The events of the Australian bushfires in 2019 followed by the global COVID pandemic in 2020 have highlighted how pivotal it is for Not For Profit (NFPs) organisations to improve their governance processes and diversify their funding sources, both of which have a material impact on the ultimate success of the NFP.
2020 was more than just a difficult year
To say 2020 was a difficult year would be an understatement. The year began during an unprecedented bushfire season, which heavily impacted many regional communities and ended with trade wars and a global pandemic. All boards have been considering both how to manage the impact of these events whilst trying to future proof their operations in a new socioeconomic landscape, much of which has changed the way we work forever.
On the positive, the bushfires caused a rush of national and international charitable support, generating a flood of donations of money and goods, with everyday people in affected communities suddenly having to decide how to best utilise these donations to rebuild and support individuals who had suffered so much loss.
As a result, new NFP and charitable entities were (and continue to be) created in bushfire-affected communities to help make the most of the public and government funding. There was for example a significant injection of funds into existing wildlife care and benevolent relief charities. These organisations had to grapple with the compliance and governance standards required to manage this new and substantial funding.
As the bushfire ash started to cool, the pandemic impacted Australian organisations in ways that many boards had not envisioned.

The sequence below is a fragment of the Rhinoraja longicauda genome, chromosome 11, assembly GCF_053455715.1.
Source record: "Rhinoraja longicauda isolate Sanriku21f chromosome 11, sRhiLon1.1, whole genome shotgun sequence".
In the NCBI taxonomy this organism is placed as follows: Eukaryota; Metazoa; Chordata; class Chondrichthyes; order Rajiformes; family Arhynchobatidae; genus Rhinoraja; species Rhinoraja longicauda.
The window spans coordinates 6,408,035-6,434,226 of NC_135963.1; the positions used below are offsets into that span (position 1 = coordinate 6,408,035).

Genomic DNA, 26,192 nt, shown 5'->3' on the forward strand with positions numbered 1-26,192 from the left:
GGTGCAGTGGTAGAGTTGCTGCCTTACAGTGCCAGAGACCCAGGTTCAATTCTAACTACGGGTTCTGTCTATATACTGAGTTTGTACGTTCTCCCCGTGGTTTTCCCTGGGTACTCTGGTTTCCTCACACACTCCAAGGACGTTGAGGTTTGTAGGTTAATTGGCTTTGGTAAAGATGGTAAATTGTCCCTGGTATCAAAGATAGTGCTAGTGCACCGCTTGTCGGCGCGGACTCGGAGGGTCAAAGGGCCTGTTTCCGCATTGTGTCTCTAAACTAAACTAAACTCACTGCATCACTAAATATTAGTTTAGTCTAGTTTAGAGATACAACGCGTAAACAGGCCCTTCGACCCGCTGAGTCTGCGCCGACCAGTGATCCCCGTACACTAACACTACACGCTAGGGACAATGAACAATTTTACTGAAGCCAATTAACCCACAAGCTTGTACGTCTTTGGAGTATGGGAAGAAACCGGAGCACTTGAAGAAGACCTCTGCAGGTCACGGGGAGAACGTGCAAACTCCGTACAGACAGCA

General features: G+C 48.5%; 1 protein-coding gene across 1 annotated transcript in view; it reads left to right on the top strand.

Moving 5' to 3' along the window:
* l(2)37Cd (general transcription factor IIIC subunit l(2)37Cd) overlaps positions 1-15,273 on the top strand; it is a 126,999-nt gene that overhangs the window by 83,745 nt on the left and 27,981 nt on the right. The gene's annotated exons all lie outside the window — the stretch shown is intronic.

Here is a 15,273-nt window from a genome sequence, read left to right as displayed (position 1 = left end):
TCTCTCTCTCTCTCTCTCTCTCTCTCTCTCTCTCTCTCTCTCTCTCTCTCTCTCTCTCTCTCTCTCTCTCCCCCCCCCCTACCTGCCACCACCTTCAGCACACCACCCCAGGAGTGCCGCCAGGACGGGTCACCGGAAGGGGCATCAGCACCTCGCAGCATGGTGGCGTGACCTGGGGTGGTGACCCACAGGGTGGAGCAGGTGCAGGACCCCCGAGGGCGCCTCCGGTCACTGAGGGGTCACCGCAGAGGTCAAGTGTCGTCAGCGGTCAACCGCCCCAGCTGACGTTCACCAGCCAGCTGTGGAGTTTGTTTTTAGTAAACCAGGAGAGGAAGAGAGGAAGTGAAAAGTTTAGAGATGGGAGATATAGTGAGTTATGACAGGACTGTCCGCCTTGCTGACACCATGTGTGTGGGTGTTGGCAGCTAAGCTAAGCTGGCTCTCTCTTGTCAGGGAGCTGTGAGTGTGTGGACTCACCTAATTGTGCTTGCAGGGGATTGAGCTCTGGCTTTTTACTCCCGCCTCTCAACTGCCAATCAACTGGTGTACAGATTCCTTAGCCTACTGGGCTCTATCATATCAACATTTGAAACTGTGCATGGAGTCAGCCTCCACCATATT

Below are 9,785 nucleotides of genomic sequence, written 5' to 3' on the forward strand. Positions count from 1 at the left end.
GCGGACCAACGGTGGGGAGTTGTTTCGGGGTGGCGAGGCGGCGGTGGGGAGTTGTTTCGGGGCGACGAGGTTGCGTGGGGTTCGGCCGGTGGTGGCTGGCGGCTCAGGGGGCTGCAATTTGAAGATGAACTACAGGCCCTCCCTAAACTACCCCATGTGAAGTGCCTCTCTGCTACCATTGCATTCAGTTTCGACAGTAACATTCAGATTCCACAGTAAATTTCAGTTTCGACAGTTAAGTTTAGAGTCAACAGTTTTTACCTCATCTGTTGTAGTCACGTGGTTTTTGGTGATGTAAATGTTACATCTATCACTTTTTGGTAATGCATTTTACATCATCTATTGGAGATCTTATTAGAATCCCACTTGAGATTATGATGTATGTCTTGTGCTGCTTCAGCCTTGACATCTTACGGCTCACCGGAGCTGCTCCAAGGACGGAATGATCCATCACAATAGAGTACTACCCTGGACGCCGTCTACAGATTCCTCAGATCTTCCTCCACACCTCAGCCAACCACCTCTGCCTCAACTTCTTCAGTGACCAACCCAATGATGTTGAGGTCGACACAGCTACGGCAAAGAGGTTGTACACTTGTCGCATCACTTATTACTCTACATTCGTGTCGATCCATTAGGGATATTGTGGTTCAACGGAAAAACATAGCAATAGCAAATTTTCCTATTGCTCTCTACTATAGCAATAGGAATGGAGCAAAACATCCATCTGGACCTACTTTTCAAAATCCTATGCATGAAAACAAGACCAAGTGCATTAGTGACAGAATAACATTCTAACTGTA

Lessons learnt in 2020
As COVID escalated in March 2020, boards began to ask themselves:
- How will COVID restrictions impact our organisation and the delivery of our services, programs and any overseas operations?
- How do we continue to operate if we predominately deliver face-to-face services and programs, including those that are not considered ‘essential services’?
- What are the implications for our existing contractual arrangements?
- How will our funding be impacted and what does this mean for our organisation?
- Will our organisation be able to remain solvent?
- How do we ensure the health and safety of our staff and clients?
- How do we meet our ongoing legal obligations to regulators and members?
Throughout 2020, boards worked on overdrive, continually reassessing the level of oversight and involvement required and working with CEOs and management teams to devise (and continually revise) suitable approaches to respond to each new COVID-related development.
The information directors needed to ensure they were fulfilling their duties differed at each stage of the crisis. During the initial response to COVID, many boards met with management more frequently, with a number establishing a COVID Crisis Management Team to closely monitor the situation and report back to the board.
In the early stages of the pandemic, the Government assisted many organisations, ensuring they could continue to operate, by such things as: